The Commission’s goals include increasing the effectiveness, professionalism, and efficiency of law enforcement agencies in the Commonwealth; promoting cooperation among all components in the criminal justice system; ensuring the appropriate level of training for law enforcement personnel; and promoting public confidence in law enforcement. Accreditation, in conjunction with the philosophy of community policing, commits the agency to a broad range of programs (such as crime prevention) that directly benefit the public.
The morale of the agency is enhanced by increasing the employees’ confidence in the effectiveness and efficiency of their own agency. Operations become more streamlined and consistent. Accreditation policies address officer safety issues and provide for adequate training and equipment of the officers. Accreditation is a coveted award that symbolizes professionalism, excellence, and competence.
The accreditation process is ongoing. Officer Hill was in charge of 191 files that would be reviewed. Over the course of the four-year term that adds up to 764 files maintained.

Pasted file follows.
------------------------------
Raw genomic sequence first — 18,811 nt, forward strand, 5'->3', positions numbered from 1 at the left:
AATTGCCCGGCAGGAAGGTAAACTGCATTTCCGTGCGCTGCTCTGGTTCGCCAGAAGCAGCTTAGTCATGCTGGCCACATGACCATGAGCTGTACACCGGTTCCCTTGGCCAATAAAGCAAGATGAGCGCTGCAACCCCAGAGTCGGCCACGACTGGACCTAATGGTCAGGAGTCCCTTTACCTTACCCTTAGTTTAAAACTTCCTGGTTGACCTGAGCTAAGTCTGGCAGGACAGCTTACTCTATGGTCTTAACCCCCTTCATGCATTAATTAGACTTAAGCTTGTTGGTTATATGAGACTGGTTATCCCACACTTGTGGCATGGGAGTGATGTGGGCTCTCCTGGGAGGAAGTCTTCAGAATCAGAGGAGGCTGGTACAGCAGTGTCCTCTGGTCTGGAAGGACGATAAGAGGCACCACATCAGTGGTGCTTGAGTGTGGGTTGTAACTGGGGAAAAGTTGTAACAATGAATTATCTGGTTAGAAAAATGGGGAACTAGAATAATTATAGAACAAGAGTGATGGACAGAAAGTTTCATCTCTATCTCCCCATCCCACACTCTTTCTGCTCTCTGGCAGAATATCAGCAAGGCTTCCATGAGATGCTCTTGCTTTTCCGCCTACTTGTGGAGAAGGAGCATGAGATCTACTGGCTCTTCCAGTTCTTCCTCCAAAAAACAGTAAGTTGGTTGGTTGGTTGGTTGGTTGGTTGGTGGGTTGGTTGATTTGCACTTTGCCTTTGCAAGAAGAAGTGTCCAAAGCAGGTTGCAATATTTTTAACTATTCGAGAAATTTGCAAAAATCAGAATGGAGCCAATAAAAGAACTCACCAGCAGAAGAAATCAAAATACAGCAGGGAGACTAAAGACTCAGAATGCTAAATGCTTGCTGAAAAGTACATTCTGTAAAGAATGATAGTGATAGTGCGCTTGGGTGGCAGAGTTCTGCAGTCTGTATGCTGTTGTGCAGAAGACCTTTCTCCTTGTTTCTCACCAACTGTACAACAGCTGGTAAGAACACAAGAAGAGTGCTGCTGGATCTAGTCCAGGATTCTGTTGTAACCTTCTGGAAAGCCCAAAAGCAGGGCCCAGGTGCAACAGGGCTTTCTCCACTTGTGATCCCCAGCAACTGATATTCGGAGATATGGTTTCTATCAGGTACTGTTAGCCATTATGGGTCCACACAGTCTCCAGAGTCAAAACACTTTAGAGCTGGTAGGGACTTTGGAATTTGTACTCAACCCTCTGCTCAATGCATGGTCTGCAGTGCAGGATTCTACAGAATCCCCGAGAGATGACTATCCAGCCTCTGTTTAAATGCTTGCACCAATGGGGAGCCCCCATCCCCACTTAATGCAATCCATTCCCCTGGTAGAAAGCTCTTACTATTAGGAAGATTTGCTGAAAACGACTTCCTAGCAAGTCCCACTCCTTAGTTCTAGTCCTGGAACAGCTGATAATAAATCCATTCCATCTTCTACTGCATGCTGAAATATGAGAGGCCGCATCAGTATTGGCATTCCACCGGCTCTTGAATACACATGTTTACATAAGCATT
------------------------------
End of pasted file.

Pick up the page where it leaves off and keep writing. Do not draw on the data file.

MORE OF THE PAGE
Chief Drumond called Officer Hill a “valuable asset to our team” and said, “we are lucky to have him here.”
Hill is also a Senior Assessor and travels throughout the state evaluating other agencies. He commended the officers in his department for their professionalism, especially during the time that the evaluation team was here assessing the department. He named Corporal Dustin Bray, in particular, for the impression he made on the evaluators during a “ride-along” which included questions about every aspect of the department.